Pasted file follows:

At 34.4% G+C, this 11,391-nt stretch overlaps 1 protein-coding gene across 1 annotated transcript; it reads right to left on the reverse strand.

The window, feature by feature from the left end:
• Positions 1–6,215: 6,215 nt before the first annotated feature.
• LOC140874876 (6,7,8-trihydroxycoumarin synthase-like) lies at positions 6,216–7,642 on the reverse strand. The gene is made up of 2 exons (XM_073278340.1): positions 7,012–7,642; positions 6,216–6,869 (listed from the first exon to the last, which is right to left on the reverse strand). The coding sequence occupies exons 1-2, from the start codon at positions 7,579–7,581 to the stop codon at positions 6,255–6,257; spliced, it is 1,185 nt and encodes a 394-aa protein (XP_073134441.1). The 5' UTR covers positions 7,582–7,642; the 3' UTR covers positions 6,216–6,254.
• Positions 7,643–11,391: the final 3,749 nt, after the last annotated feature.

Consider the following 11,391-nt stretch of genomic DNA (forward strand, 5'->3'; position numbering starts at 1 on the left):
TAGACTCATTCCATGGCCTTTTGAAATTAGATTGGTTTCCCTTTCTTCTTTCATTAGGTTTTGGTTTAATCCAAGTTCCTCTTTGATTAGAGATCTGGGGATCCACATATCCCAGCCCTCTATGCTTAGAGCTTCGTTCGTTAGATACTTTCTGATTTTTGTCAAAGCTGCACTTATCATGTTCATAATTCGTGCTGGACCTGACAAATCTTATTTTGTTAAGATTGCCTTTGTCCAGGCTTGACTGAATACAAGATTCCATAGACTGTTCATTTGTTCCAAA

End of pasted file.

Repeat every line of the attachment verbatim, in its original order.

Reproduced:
At 34.4% G+C, this 11,391-nt stretch overlaps 1 protein-coding gene across 1 annotated transcript; it reads right to left on the reverse strand.

The window, feature by feature from the left end:
• Positions 1–6,215: 6,215 nt before the first annotated feature.
• LOC140874876 (6,7,8-trihydroxycoumarin synthase-like) lies at positions 6,216–7,642 on the reverse strand. The gene is made up of 2 exons (XM_073278340.1): positions 7,012–7,642; positions 6,216–6,869 (listed from the first exon to the last, which is right to left on the reverse strand). The coding sequence occupies exons 1-2, from the start codon at positions 7,579–7,581 to the stop codon at positions 6,255–6,257; spliced, it is 1,185 nt and encodes a 394-aa protein (XP_073134441.1). The 5' UTR covers positions 7,582–7,642; the 3' UTR covers positions 6,216–6,254.
• Positions 7,643–11,391: the final 3,749 nt, after the last annotated feature.

Consider the following 11,391-nt stretch of genomic DNA (forward strand, 5'->3'; position numbering starts at 1 on the left):
TAGACTCATTCCATGGCCTTTTGAAATTAGATTGGTTTCCCTTTCTTCTTTCATTAGGTTTTGGTTTAATCCAAGTTCCTCTTTGATTAGAGATCTGGGGATCCACATATCCCAGCCCTCTATGCTTAGAGCTTCGTTCGTTAGATACTTTCTGATTTTTGTCAAAGCTGCACTTATCATGTTCATAATTCGTGCTGGACCTGACAAATCTTATTTTGTTAAGATTGCCTTTGTCCAGGCTTGACTGAATACAAGATTCCATAGACTGTTCATTTGTTCCAAA